Two aspects of pH are important. First, rapid changes in pH are stressful to plants and should be avoided. Changing the pH by more than .5 units per day is known to stress plants. Thus, you want the pH of your Bio-Systems reservoir to remain constant and stable over the long haul. Second, plants have adapted themselves over time to like a sustain pH rage between (5.5 – 7.0). your job as a grower is to do your best to keep it in-between those numbers for best results.

    Most plants can adjust to a pH somewhat outside of their optimal range. If your water's pH is naturally within the range of 6.5 to 7.5, you will be able to grow strain of mj without any problems. If your pH lies within this range, there is probably no need to adjust it upward or downward.

    Buffering Capacity (KH, Alkalinity)
    Buffering capacity refers to your systems water's ability to keep the pH stable as nutrients or additives are added. pH and buffering capacity are intertwined with one another; if the water has sufficient buffering capacity, the buffering capacity can absorb and neutralize the added acid without significantly changing the pH. Conceptually, a buffer acts somewhat like a large sponge. As more acid is added, the ``sponge'' absorbs the acid without changing the pH much. The ``sponge's'' capacity is limited however; once the buffering capacity is used up in your system water/nutrient, the pH changes more rapidly as acids are added.

    Buffering has both positive and negative consequences. On the plus side, the nitrogen cycle produces nitric acid (nitrate). I feel I need interject some here, remember those little things I talk about all the time you know (Beneficial Bacterium) they are responsible for accelerating nitrogen cycle and producing nitric acid that is (nitrate), right about now there’s another one of those little lights going off in a growers mind. Without buffering, your tank's pH would drop over time (a bad thing). With sufficient buffering, the pH stays stable (a good thing), is this all ringing any bell’s or what!! On the negative side, hard tap water often almost always has a large buffering capacity. If the pH of the water is too high for your plants, the buffering capacity makes it difficult to lower the pH to a more appropriate value. Attempts to change the pH of water usually fail because buffering effects are ignored.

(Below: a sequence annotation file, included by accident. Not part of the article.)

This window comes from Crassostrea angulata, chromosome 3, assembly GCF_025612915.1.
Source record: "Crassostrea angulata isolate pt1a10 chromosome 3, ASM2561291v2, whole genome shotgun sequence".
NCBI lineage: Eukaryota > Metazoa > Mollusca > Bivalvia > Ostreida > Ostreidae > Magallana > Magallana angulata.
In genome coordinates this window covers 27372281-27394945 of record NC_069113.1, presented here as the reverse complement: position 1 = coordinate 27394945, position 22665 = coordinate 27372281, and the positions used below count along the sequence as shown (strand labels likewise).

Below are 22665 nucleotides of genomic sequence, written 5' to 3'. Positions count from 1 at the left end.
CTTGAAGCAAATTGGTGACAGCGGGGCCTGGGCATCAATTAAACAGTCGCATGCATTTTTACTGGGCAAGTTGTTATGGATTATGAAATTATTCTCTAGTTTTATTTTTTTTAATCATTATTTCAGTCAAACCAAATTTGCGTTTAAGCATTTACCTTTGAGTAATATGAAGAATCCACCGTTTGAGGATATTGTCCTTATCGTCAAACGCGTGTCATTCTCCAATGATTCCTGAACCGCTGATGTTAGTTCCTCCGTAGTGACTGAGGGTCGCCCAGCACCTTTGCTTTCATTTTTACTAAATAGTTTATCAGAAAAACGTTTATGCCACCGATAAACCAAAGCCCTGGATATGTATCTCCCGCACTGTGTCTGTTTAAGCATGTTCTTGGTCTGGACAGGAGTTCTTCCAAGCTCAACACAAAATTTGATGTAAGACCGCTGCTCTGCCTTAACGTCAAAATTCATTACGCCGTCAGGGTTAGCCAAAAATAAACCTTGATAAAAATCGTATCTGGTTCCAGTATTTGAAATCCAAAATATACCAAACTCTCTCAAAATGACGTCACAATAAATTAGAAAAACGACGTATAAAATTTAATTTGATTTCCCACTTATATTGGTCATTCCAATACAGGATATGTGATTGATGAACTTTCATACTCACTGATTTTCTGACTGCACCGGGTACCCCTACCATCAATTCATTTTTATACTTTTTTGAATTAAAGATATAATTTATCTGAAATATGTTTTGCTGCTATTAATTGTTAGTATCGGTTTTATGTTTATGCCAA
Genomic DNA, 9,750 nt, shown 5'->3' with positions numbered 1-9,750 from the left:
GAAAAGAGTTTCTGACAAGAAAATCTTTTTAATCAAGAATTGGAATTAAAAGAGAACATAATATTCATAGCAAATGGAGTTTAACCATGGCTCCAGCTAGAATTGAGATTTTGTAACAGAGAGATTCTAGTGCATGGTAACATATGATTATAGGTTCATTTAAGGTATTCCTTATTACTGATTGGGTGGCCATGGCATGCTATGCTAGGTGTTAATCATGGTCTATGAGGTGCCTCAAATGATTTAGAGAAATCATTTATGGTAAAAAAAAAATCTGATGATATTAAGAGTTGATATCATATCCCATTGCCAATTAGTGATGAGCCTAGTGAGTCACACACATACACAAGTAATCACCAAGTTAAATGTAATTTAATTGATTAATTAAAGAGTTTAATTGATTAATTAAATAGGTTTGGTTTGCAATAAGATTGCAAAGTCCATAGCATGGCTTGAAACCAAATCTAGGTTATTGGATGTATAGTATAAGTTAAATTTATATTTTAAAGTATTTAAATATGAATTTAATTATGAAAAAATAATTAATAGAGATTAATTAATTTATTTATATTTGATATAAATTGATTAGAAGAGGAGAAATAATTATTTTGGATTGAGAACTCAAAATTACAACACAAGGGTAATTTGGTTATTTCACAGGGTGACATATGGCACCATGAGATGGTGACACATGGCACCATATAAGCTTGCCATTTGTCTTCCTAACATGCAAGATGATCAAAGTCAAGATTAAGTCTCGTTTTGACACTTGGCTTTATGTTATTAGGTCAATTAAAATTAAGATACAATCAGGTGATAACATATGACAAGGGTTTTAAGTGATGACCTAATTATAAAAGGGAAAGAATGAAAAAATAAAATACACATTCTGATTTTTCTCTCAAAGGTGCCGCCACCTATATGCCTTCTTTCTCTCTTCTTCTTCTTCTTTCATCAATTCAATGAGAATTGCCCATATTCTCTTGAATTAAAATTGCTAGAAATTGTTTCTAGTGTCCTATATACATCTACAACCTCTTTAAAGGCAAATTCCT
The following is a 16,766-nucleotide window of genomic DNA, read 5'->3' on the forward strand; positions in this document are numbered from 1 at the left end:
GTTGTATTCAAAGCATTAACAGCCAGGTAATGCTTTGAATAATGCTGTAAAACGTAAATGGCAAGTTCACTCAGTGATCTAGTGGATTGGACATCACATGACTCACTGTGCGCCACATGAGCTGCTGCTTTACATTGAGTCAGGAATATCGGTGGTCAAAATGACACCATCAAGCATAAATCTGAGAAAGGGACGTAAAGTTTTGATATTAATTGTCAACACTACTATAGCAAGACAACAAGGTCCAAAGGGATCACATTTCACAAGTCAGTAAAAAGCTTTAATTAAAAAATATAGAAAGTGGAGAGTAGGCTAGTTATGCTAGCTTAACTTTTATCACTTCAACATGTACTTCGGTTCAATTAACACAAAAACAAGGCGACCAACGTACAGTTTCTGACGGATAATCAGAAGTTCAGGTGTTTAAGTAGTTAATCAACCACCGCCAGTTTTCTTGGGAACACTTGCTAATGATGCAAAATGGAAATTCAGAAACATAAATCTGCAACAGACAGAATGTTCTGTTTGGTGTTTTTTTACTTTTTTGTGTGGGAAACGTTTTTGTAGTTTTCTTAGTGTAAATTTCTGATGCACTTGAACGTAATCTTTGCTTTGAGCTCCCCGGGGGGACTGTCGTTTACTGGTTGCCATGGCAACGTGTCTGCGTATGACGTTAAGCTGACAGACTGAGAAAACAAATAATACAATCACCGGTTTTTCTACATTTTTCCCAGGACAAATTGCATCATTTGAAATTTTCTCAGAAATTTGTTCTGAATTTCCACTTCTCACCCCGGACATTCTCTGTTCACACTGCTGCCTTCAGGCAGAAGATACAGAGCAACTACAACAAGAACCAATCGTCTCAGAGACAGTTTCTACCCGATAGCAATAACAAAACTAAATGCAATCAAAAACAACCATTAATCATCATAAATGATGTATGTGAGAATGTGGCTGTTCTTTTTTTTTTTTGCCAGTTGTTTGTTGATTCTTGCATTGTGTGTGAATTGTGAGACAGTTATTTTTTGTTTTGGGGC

The water that I recommend to use the most in the Bio-Bucket System is simply tap-water, most tap-water has a buffering capacity that is due to carbonates and bicarbonates. Thus, the terms ``carbonate hardness'' (KH), ``alkalinity'' and ``buffering capacity'' are used interchangeably. Although technically not the same things. Note: the term ``alkalinity'' should not be confused with the term ``alkaline''. Alkalinity refers to buffering, while alkaline refers to a solution that is a base (i.e., pH > 7).

    How much buffering does your Bio-System need? The larger the (KH), the more resistant to pH changes your water will be. A Bio-Systems water (KH) should be high enough to prevent large pH swings in your Bio-System over time. If your (KH) is below roughly 5.0, you should pay special attention to your tank's pH (test daily, until you get a feel for how stable the pH is). This is ESPECIALLY important if you neglect to do frequent partial water changes or go long term use such as in the Bio-Buckets. In particular, the nitrogen cycle creates a tendency for an established systems pH to decrease over time. The exact amount of pH change depends on the quantity and rate of nitrates produced, as well as the (KH). If your pH drops more than roughly two tenths of a point over a day or two, you should consider increasing the (KH) or performing partial water changes more frequently. (KH) doesn't affect the plants directly, so there’s no need in immediate action but I would keep an eye on it.